Basketball News Services
Is there really a chance Drew Gooden will stay in Orlando? His latest comments toThe Orlando Sentinelhave him wanting to stay and make another go of it, even if it means playing alongside Juwan Howard again. But with Orlando likely drafting high, where all the big power forwards lurk, and with the Magic already saying they might want to trade their draft pick for a big man, Gooden may fall to the third-string. Jerry West and the Memphis Grizzlies gave up on him; will the Magic follow suit?
He's a young guy and can easily be next year's Carlos Boozer or Zach Randolph -- a breakout player who's a monster on the boards and a low-post scoring threat. The power forward is the glory position in today's NBA, with the likes of Tim Duncan and Kevin Garnett at the spot. Gooden has tried playing both center and small forward this season but it doesn't fit his skill-set.
He's a power forward and there's nothing he can do about it.
In the long run, he can develop into a poor man's Kenyon Martin. He doesn't have the emotional edge that Martin carries nightly (who does?) but he can be as athletic on the break and as gritty defensively, if he puts his mind to it.
Gooden would be best served on an up-tempo team where he is far from the first option. If he has good position, he can work his magic, but he ought to focus on getting rebounding position and sneaking in around the defense for easy passes from the guards.
In other words, he'd be a great fit in Boston. The Celtics are looking to build an up-tempo team, and they're looking to surround Paul Pierce with some versatile big men who can rebound and score in the post. With Pierce around, the low post tends not to get double-teamed, for the simple reason that once the ball gets back to Pierce, it would be almost impossible to double-team him.
Nothing is for certain, of course, and Gooden may well stay. But if the Magic are looking to move at least one power forward, wouldn't it make more sense for them to move the guy that head coach Johnny Davis plays less?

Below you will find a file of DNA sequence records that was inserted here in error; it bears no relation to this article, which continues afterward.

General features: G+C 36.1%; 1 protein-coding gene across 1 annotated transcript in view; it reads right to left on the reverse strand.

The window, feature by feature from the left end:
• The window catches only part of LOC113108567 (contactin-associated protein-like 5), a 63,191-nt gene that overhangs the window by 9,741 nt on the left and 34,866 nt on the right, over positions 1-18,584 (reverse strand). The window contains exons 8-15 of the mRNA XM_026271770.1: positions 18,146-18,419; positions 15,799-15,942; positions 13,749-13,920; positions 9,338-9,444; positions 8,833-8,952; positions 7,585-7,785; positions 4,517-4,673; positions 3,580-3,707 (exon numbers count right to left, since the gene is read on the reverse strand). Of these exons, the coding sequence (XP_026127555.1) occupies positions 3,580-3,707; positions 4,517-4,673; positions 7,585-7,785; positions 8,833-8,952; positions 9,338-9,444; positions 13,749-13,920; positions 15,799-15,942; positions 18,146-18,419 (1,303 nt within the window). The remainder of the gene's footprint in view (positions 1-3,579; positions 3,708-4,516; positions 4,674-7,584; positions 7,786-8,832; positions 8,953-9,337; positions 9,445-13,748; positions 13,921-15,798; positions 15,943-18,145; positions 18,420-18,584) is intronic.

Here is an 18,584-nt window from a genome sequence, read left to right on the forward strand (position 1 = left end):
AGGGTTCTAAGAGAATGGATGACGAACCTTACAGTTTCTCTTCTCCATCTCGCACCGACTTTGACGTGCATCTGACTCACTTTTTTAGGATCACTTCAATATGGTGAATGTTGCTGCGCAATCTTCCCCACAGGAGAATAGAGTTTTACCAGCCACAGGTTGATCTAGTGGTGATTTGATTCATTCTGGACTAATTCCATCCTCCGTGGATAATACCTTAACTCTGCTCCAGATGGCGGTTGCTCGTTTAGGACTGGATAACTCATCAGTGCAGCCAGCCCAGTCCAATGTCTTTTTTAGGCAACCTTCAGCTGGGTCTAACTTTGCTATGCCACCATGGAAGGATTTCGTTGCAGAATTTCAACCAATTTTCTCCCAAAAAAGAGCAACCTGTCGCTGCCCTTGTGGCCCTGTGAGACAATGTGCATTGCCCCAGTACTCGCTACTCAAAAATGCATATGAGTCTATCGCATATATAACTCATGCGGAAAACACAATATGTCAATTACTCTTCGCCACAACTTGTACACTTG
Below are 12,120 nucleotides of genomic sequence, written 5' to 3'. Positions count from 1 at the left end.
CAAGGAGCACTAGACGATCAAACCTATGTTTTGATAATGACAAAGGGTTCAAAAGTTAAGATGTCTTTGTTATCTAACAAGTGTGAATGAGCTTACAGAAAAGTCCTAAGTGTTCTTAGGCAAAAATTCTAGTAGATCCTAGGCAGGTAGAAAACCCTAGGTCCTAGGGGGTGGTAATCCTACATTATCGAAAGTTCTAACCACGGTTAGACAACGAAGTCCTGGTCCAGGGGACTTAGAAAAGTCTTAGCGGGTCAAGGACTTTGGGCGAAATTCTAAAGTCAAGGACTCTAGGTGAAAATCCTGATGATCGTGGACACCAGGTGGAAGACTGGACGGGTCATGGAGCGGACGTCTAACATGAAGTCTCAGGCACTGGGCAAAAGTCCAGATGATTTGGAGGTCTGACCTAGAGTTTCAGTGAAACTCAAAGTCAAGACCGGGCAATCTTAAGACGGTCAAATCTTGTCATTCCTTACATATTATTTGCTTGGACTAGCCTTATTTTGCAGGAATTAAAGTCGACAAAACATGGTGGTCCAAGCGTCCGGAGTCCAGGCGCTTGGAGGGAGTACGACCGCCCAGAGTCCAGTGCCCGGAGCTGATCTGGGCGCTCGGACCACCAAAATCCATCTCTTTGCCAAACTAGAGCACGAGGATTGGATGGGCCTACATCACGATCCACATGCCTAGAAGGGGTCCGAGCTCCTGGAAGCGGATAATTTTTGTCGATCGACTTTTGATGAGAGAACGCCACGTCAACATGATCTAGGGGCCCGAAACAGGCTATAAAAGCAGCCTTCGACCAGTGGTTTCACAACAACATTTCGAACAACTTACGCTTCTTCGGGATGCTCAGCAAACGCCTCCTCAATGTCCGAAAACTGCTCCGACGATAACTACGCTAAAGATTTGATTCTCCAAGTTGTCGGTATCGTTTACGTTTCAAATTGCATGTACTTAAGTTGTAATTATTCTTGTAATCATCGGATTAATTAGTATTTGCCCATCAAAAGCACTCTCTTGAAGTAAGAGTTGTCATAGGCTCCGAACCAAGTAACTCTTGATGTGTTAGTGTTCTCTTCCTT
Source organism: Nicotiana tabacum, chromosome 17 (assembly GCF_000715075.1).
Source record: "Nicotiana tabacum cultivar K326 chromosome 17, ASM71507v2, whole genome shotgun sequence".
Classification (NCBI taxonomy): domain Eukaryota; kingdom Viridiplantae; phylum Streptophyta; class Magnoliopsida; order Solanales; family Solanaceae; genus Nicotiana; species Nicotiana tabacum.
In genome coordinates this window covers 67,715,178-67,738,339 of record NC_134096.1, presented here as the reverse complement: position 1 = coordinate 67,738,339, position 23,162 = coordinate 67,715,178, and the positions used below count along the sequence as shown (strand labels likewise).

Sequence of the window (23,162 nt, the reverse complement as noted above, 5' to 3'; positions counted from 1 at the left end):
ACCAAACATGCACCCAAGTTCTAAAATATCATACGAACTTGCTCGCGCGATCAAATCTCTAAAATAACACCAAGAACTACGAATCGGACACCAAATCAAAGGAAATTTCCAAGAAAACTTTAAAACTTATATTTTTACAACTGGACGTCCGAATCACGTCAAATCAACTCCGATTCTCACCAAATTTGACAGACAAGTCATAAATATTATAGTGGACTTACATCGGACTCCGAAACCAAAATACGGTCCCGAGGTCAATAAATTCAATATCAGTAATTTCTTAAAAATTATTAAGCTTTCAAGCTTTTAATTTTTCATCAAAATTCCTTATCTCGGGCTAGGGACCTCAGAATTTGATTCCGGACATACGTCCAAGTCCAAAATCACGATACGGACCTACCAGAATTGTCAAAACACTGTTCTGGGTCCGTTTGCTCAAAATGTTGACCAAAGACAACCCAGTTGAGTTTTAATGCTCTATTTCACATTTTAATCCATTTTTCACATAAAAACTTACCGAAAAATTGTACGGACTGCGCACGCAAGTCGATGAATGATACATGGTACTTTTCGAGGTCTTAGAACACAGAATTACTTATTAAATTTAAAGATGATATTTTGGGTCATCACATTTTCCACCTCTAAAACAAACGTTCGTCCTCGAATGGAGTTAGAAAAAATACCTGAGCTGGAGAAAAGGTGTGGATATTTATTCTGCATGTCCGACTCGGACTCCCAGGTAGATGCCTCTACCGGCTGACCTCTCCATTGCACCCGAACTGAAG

Do you want to auditionto be a dancer for the Orlando Magic?
Or do you want to attendthe Orlando Magic Basketball Camp?
Tim Povtak ofThe Orlando Sentinel writes: As much as he hated the losing last season, Drew Gooden would hate leaving Orlando this summer.Like everyone else, Gooden has heard the trade rumors - that almost everyone on the roster is vulnerable after such a horrific season - but wants another chance at winning here.
Robert MacLeod ofThe Globe and Mail writes: But the Raptors remain cool to the prospect, pointing out Erving has never really had a hand in running a club since retiring as a player after the 1986-87 season. Erving was the executive vice-president of the Orlando Magic for six years, primarily in the role of a basketball consultant.He resigned last June. As of yesterday afternoon, the Raptors had not had any contact with Erving, one club source said.
Doug Smith ofThe Toronto Starwrites: Julius Erving is on the Raptors' radar. Minority owner Larry Tanenbaum confirmed last night that the team will contact the hall of famer about a vacant front-office position, a move that would immediately boost the profile of the sagging franchise around the NBA.Erving, a former executive vice-president of the Orlando Magic, has been keenly interested in a position with the Raptors since the end of the regular season, when the search for somebody to replace fired general manager Glen Grunwald began in earnest.
Mike Bianchi ofThe Orlando Sentinel writes: Meanwhile in Orlando, the Magic are begging for a new arena, and Mayor Buddy Dyer still is trying to scrape together enough cash to renovate aging Tinker Field in hopes of luring a minor-league baseball team back to town. It's pretty bleak when your minor-league franchise, the Orlando Rays, leaves for Alabama last year and changes its name to -- are you ready for this? -- the Montgomery Biscuits. Jacksonville is stealing from us, Montgomery is stealing from us, who's next -- Pocatello or Paducah?